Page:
- It is pertinent to write that it was Article 370(1)(c) which mentioned that Article 1 of the Constitution of India is applicable to Kashmir through Article 370. Article 1 enlists the various states of the Union. It explicitly means that it was Article 370 that tied the state of Jammu and Kashmir to the Indian country and abrogation of Article 370, was possible only through a Presidential order.
- Under this article, Right to Education was not applicable in the country
What is Article 35A?
Article 35A was considered the kernel of Article 370. It provided the fundamental base for it. Article 35A was inserted into the Constitution of Jammu and Kashmir in 1954. The order for its application was pronounced by then President Rajendra Prasad. It was because of this Article, subsumed within Article 370, that no outsider could’ve bought or owned property within Jammu and Kashmir. Neither was it possible for any citizen outside of J&K to apply for a job in Jammu and Kashmir. All these privileges were exclusive to its ‘Permanent Citizens’, who owned a hereditary state subject. The aforementioned term ‘Permanent Residents’ in our Article 370 blog has a special meaning in the Indian constitution. Let us understand it by observing the features of Article 35A
- All the rights as a permanent resident under the constitution of Jammu and Kashmir will be given to the person who was a state subject on May 14 1954, who has been a citizen of the state for at least 10 years, lawfully owns a property in the state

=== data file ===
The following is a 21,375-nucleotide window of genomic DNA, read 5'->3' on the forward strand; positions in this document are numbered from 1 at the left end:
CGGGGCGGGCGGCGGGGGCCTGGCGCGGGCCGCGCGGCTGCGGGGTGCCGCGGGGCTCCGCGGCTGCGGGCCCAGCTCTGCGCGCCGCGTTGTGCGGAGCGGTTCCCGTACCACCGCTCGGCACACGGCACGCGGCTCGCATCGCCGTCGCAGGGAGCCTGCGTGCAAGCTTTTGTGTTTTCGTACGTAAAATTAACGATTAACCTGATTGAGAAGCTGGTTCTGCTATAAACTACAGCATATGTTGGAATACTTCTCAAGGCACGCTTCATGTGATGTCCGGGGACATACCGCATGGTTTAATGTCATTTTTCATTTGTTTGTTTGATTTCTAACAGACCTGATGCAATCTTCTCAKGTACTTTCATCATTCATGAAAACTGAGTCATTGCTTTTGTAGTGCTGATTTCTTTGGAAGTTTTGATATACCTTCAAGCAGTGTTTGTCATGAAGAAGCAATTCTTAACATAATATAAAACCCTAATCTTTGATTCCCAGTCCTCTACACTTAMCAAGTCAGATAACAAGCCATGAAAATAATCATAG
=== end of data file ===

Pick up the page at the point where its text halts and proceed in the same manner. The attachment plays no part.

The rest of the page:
- All the permanent resident of the state must have their Permanent Resident Certificate which states there write in the state
- The definition of a permanent resident can be altered by the state legislature with a minimum of two-third majority
- Article 35A also identifies the citizens as permanent residents who had earlier migrated to Pakistan but have now returned
Changes After Abrogation of Article 370?
On the 5th of August 2019, Article 370 and 35A was revoked leading to the various changes in the country. Now, Jammu and Kashmir no longer qualifies as a state and has become a union territory. Also, now no special powers or perks are given to the citizens of J&K and they are treated like any other citizen of India. Go through the points mentioned below and understand the amendment in the Indian Constitution in terms of Article 370-
- Jammu and Kashmir will now have no autonomous and special status
- Every provision and law within the Indian Constitution can be extended to J&K with full-force
- Directive Principle of State Policy and Fundamental Duties are now implemented in J&K
- Union Territory of J & K will not have any separate flag
- Financial Emergency can be extended to the UT without having to receive prior ratification from its assembly
- If a woman from UT marries a person from any state India, she doesn’t lose her property rights
- RTI (Right to Information) and Right to Education is now a part and parcel of the rights of people of J&K
Also Read: Public Administration Vs Political Science